tation influence the nematode community following abandonment of a field it is necessary to first assess the impact of environmental factors such as soil or climate on these organisms The study

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tation influence the nematode community following abandonment of a field, it is necessary to first assess the impact of environmental factors such as soil or climate on these organisms. The study Agriculture, Ecosystems and Environment 108 (2005) 302–317 * Corresponding author. Tel.: +27 31 539 32 05; fax: +27 31 539 54 06. E-mail address: (P. Cadet). 0167-8809/$ – see front matter _ 2005 Elsevier B.V. All rights reserved. doi:10.1016/j.agee.2005.01.008 and 10 fallow sites ranging from 1 to 18 years old. Soil samples were collected over 3 years on 17 occasions, along 21 m fixed transects, located in representative vegetation zones. Plant-parasitic nematodes were extracted, identified and enumerated from soil samples. The statistical analysis showed that the sites could be split in three groups according to the plant-parasitic nematode communities. One group, corresponding to young fallows, was characterised by large populations of Scutellonema cavenessi and Tylenchorhynchus gladiolatus. A second group included most of the older fallows and was characterised by a more diversified nematode community dominated by Helicotylenchus dihystera. The forest hosted a particular community partly similar to both of the other groups. Soil physical and chemical analysis split the sites into two groups, the young fallow sites plus the forest, and the older sites.

  • analysis showed

  • plant

  • natural fallow

  • abundance

  • host plants

  • tylenchorhynchus mashhoodi

  • covariance between

  • abundance relative

  • affect soil


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Agriculture, Ecosystems and Environment 108 (2005) 302–317 www.elsevier.com/locate/agee
Relationships between plant-parasitic nematode community, fallow duration and soil factors in the Sudano-Sahelian area of Senegal Patrice Cadet a , * , Dominique Masse b , Jean Thioulouse c a South African Sugarcane Research Institute/Institut de Recherche pour le De´veloppement (IRD), Private bag X02, Mount Edgecombe 4300, South Africa b IRD, BP Ouagadougou, Burkina Faso c Universit´eClaudeBernard-Lyon1Biome´trieetBiologieEvolutive,43Boulevarddu11novembre1918, 69622 Villeurbanne Cedex, France Received 25 May 2004; received in revised form 6 January 2005; accepted 17 January 2005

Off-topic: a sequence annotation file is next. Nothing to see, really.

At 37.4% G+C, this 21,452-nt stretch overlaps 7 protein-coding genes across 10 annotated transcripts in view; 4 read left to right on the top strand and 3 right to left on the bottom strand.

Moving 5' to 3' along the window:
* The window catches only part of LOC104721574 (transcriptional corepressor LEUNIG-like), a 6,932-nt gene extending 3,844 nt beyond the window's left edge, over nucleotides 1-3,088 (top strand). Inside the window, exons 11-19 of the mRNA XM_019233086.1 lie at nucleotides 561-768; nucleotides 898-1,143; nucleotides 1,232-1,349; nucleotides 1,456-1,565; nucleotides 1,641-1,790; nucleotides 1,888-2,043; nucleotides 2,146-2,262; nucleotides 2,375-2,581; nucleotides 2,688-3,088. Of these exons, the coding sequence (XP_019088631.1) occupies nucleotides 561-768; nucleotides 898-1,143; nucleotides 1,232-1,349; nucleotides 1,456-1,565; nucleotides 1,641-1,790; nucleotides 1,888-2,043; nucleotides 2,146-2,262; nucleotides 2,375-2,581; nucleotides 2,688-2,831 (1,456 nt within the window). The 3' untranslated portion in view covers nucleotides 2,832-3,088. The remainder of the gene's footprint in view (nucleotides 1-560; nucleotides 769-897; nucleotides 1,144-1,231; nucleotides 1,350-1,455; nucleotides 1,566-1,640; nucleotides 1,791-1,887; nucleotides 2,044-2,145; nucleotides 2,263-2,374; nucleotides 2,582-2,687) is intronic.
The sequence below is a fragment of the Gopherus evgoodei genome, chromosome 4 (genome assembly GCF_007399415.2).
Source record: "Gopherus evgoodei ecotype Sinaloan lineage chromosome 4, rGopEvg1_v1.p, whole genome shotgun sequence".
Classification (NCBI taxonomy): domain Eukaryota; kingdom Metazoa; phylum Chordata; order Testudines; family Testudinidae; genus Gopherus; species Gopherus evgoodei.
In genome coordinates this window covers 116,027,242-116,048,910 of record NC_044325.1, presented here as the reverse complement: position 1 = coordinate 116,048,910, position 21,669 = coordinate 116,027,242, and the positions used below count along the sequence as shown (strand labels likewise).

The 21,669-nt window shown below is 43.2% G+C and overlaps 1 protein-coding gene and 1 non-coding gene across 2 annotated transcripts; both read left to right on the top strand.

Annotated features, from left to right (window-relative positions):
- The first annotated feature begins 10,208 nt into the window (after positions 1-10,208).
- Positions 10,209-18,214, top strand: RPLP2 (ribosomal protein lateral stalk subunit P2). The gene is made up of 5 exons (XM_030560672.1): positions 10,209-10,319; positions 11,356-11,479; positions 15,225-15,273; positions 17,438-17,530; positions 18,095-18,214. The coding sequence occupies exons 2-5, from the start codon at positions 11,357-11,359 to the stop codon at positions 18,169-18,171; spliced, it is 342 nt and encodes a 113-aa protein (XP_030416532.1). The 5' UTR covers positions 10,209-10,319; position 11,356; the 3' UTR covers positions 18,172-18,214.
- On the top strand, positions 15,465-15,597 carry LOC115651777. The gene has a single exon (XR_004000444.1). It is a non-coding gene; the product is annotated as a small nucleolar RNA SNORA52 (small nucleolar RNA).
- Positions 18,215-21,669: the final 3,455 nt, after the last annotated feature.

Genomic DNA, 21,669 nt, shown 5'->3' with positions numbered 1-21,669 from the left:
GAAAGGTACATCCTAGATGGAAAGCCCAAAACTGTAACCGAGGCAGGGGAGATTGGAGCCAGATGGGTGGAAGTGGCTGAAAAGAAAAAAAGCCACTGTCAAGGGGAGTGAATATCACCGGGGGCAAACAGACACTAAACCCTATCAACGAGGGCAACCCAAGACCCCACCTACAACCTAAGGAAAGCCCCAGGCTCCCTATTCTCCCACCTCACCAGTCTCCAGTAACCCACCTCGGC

Abstract Before studying the mechanisms by which changes in vegetation influence the nematode community following abandonment of a field, it is necessary to first assess the impact of environmental factors such as soil or climate on these organisms. The study was undertaken on sites of increasing fallow duration located in the same area in the Sudano-Sahelian zone of Senegal: a forest and 10 fallow sites ranging from 1 to 18 years old. Soil samples were collected over 3 years on 17 occasions, along 21 m fixed transects, located in representative vegetation zones. Plant-parasitic nematodes were extracted, identified and enumerated from soil samples. The statistical analysis showed that the sites could be split in three groups according to the plant-parasitic nematode communities. One group, corresponding to young fallows, was characterised by large populations of Scutellonema cavenessi and Tylenchorhynchus gladiolatus . A second group included most of the older fallows and was characterised by a more diversified nematode community dominated by Helicotylenchus dihystera . The forest hosted a particular community partly similar to both of the other groups. Soil physical and chemical analysis split the sites into two groups, the young fallow sites plus the forest, and the older sites. The study of the annual changes revealed contradictory tendencies, such as a very small increase in T. gladiolatus and in the soil clay content, which suggest that the sampling technique had probably slightly influenced the results. If this did occur it did not change the effect of fallow duration on the nematode community. The process of decline of certain nematode populations seemed to be extremely slow and not detectable over three successive years. Nematode species were apparently able to reproduce for a long time on poor host plants, even if one plant cohort disappeared abruptly, as was the case when the field was not replanted. This study demonstrated that the soil had a greater influence on the nematode community structure than the annual climatic variations. Consequently, the soil effect will have to be mathematically
* Corresponding author. Tel.: +27 31 539 32 05; fax: +27 31 539 54 06. E-mail address: cadet@sugar.org.za (P. Cadet). 0167-8809/$ – see front matter # 2005 Elsevier B.V. All rights reserved. doi:10.1016/j.agee.2005.01.008